Grading:  Your final grade for the course will be based on:

Five exams                                              40%

Final exam                                                  5%

Homework assignments/                      40%

  In-Class Quizzes

Projects                                                     15%


Grading Scale:


90-100%          A                                             60-69%        D

80- 89%           B                                              0-59%         E

70- 79%           C


Withdrawal:  The withdrawal dates published in the BCTC Schedule of Classes will be followed.  Withdrawal after mid-term will be at the discretion of the instructor and will be granted on a case-by-case basis depending on individual circumstances.


Incomplete grades:  Incomplete grades will be given only in documented cases of extreme emergency at the discretion of the instructor.  Requests for a grade of “I” will be considered only if the student has a passing grade in the course at the time the request is made.


Special Accommodations Policy:  If a student has a special need that may require an accommodation or assistance, please inform the instructor of that fact as soon as possible and no later than the end of the second class meeting.

Reasonable Accommodations: Students with disabilities who require accommodations for this course must contact a staff member in BCTC's Disability Support Services (DSS) office.  The DSS telephone number is (859) 246-6530.  Please do not request accommodations directly from the professor or instructor.



Students Rights and Responsibilities:

 A digital copy of the Student Rights and Responsibilities Handbook may be found at


Plagiarism / Cheating Definitions:

 2.3.1 KCTCS Academic Offenses: Plagiarism

Plagiarism is the act of presenting ideas, words, or organization of a source, published or not, as if they were ones own. All quoted material must be in quotation marks, and all paraphrases, quotations, significant ideas, and organization must be acknowledged by some form of documentation acceptable to the instructor for the course. Plagiarism also includes the practice of employing or allowing another person to alter or revise the work that a student submits as the student’s own. Students may discuss assignments among themselves or with an instructor or tutor, but when the actual material is completed, it must be done by the student and the student alone. The use of the term “material” refers to work in any form including written, oral, and electronic. All academic work, written o r otherwise, submitted by a student to an instructor or other academic supervisor, is expected to be the result of the student’s own thought, research, or self-expression. In any case in which a student feels unsure about a question of plagiarism involving the student’s work, the student must consult the instructor before submitting the work. Cheating Cheating includes buying, stealing, or otherwise obtaining unauthorized copies of examinations or assignments for the purpose of improving one’s academic standing. During examinations or in-class work, cheating includes having unauthorized information, and/or referring to unauthorized notes or other written or electronic information. In addition, copying from others, either during examinations or in the preparation of homework assignments, is a form of cheating.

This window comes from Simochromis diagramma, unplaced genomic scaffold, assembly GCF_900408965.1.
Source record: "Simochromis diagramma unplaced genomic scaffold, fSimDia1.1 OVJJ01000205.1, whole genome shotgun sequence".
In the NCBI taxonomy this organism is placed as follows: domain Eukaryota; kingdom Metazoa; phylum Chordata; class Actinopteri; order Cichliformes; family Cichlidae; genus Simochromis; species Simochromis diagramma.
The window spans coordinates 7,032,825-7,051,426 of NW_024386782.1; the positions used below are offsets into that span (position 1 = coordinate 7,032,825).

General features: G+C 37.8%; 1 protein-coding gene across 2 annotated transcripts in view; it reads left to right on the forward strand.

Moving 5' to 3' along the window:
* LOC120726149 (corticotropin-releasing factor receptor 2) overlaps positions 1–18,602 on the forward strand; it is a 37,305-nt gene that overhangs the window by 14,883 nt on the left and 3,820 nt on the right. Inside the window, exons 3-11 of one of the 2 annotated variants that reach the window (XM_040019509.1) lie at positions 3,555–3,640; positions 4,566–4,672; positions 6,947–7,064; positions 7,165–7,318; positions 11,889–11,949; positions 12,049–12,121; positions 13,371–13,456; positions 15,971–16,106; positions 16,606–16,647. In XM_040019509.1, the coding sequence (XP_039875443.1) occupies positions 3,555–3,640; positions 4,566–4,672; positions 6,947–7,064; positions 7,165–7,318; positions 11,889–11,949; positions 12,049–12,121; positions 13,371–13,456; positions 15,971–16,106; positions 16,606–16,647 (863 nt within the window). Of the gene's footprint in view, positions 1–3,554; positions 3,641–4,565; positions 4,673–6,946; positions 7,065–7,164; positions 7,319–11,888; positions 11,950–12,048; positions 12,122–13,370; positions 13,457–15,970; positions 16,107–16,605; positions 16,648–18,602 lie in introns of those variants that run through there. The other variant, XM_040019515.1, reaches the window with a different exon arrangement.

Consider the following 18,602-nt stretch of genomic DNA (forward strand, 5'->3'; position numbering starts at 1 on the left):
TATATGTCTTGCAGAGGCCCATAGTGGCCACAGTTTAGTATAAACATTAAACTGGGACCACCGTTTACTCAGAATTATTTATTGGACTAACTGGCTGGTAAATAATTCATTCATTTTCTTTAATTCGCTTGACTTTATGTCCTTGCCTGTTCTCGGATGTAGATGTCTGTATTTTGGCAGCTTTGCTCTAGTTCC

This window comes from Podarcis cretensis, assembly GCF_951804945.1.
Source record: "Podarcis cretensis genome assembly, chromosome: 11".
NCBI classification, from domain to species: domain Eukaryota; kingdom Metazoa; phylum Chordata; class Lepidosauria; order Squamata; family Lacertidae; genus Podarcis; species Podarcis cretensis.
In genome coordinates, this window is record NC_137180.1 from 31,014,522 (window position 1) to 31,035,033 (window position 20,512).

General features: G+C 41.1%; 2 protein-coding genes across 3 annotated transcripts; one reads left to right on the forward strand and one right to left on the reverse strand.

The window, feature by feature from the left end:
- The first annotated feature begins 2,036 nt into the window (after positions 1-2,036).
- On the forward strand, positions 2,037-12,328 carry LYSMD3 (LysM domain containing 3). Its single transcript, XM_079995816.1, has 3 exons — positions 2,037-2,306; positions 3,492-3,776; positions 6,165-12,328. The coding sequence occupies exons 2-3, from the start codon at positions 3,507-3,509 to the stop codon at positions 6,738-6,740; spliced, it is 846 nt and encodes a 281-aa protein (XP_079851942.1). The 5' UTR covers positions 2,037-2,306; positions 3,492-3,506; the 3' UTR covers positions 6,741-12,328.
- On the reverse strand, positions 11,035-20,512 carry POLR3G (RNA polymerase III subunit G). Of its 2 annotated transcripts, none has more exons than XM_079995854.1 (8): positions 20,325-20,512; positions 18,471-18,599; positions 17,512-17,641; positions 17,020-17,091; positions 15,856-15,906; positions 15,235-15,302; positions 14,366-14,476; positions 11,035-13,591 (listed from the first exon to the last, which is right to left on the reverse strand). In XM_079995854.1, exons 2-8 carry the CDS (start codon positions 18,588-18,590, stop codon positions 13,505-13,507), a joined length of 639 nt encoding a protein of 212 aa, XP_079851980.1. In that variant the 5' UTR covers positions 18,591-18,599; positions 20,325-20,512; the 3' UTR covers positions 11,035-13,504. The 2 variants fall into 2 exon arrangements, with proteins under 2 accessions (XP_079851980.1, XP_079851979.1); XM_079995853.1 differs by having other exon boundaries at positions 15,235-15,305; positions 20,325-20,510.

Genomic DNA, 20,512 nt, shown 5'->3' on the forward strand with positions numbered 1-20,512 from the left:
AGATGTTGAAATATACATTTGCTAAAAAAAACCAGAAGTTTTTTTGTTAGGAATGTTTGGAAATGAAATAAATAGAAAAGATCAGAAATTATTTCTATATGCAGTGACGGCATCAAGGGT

Excused Absence Policy:



Attendance and Completion of Assignments:

 For each course in which the student is enrolled, the student shall be expected to carry out all required work including laboratories and studios, and to take all examinations at the class period designated by the instructor. Each instructor shall determine his/her policy regarding completion of assigned work, attendance in class, absences at announced or unannounced examinations, and excused absences in excess of one-fifth of class contact hours. This policy shall be presented in writing to each class at its first or second meeting. Students' failure to comply with the announced policy may result in appropriate reductions in grade as determined by the instructor.


Excused Absences: The following are defined as excused absences:


• Illness of the student or serious illness of a member of the student's immediate family. The instructor shall have the right to request appropriate verification.

• The death of a member of the student's immediate family. The instructor shall have the right to request appropriate verification.

• Children of students are considered members of the immediate family

• Trips for members of student organizations sponsored by an academic unit, trips for classes, and trips for participation in intercollegiate athletic events. When feasible, the student must notify the instructor prior to the occurrence of such absences, but in no case shall such notification occur more than one week after the absence. Instructors may request formal notification from appropriate personnel to document the student's participation in such trips.

• Intercollegiate athletic events include club sports as well as varsity sports.

• Major Religious Holidays. Students are responsible for notifying the instructor in writing of anticipated absences due to their observance of such holidays no later than the last day for adding a class.

• Any other circumstances which the instructor finds reasonable cause for nonattendance.

• •Students missing work due to an excused absence bear the responsibility of informing the instructor about their excused absence within one week following the period of the excused absence (except where prior notification is required), and of making up the missed work. The instructor shall give the student an opportunity to make up the work and/or the exams missed due to an excused absence, and shall do so, if feasible, during the semester in which the absence occurred. If attendance is required or serves as a criterion for a grade in a course, and if a student has excused absences in excess of one-fifth of the class contact hours for that course, a student shall have the right to petition for a "W", and the faculty member may require the student to petition for a "W" or take an "I" in the course.

• If a student has an excused absence on a day when a quiz is given, the instructor may not deny permission for a makeup exam and simply calculate the student's grade on the basis of the remaining requirements.

• The language “The instructor shall give the student an opportunity to make up the work and/or the exam missed during an excused absence...” implies the student shall not be penalized for the excused absence.

Students should contact the instructor should a situation arise that would warrant individual attention. In other words, if you have a legitimate problem you should contact me. This should be done as soon as you know that you will be unable to attend class.



BCTC and KCTCS are Equal Opportunity Institutions